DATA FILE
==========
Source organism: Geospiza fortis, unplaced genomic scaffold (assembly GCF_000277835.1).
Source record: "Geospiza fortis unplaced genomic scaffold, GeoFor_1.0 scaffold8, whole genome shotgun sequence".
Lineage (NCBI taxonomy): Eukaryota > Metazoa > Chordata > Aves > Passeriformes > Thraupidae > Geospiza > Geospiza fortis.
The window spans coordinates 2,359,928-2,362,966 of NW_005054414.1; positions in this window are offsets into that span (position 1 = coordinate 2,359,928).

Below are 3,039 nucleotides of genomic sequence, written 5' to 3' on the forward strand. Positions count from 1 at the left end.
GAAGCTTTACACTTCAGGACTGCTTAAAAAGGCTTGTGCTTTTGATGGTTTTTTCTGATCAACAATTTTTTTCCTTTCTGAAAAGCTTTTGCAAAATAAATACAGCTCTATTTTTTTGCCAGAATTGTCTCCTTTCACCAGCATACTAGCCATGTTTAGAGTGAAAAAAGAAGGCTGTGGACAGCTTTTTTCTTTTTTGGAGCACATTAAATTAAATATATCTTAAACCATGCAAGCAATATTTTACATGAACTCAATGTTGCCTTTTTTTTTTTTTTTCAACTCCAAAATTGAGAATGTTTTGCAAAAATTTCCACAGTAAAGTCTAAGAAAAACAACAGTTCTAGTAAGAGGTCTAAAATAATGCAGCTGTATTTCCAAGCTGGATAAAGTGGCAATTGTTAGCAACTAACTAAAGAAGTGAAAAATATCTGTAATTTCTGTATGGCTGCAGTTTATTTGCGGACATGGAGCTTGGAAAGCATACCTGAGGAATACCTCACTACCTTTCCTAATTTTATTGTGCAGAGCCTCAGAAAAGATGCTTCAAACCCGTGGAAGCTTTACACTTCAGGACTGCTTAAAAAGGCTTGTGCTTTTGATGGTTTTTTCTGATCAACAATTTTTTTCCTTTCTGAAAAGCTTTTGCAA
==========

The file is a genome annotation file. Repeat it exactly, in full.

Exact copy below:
Source organism: Geospiza fortis, unplaced genomic scaffold (assembly GCF_000277835.1).
Source record: "Geospiza fortis unplaced genomic scaffold, GeoFor_1.0 scaffold8, whole genome shotgun sequence".
Lineage (NCBI taxonomy): Eukaryota > Metazoa > Chordata > Aves > Passeriformes > Thraupidae > Geospiza > Geospiza fortis.
The window spans coordinates 2,359,928-2,362,966 of NW_005054414.1; positions in this window are offsets into that span (position 1 = coordinate 2,359,928).

Below are 3,039 nucleotides of genomic sequence, written 5' to 3' on the forward strand. Positions count from 1 at the left end.
GAAGCTTTACACTTCAGGACTGCTTAAAAAGGCTTGTGCTTTTGATGGTTTTTTCTGATCAACAATTTTTTTCCTTTCTGAAAAGCTTTTGCAAAATAAATACAGCTCTATTTTTTTGCCAGAATTGTCTCCTTTCACCAGCATACTAGCCATGTTTAGAGTGAAAAAAGAAGGCTGTGGACAGCTTTTTTCTTTTTTGGAGCACATTAAATTAAATATATCTTAAACCATGCAAGCAATATTTTACATGAACTCAATGTTGCCTTTTTTTTTTTTTTTCAACTCCAAAATTGAGAATGTTTTGCAAAAATTTCCACAGTAAAGTCTAAGAAAAACAACAGTTCTAGTAAGAGGTCTAAAATAATGCAGCTGTATTTCCAAGCTGGATAAAGTGGCAATTGTTAGCAACTAACTAAAGAAGTGAAAAATATCTGTAATTTCTGTATGGCTGCAGTTTATTTGCGGACATGGAGCTTGGAAAGCATACCTGAGGAATACCTCACTACCTTTCCTAATTTTATTGTGCAGAGCCTCAGAAAAGATGCTTCAAACCCGTGGAAGCTTTACACTTCAGGACTGCTTAAAAAGGCTTGTGCTTTTGATGGTTTTTTCTGATCAACAATTTTTTTCCTTTCTGAAAAGCTTTTGCAA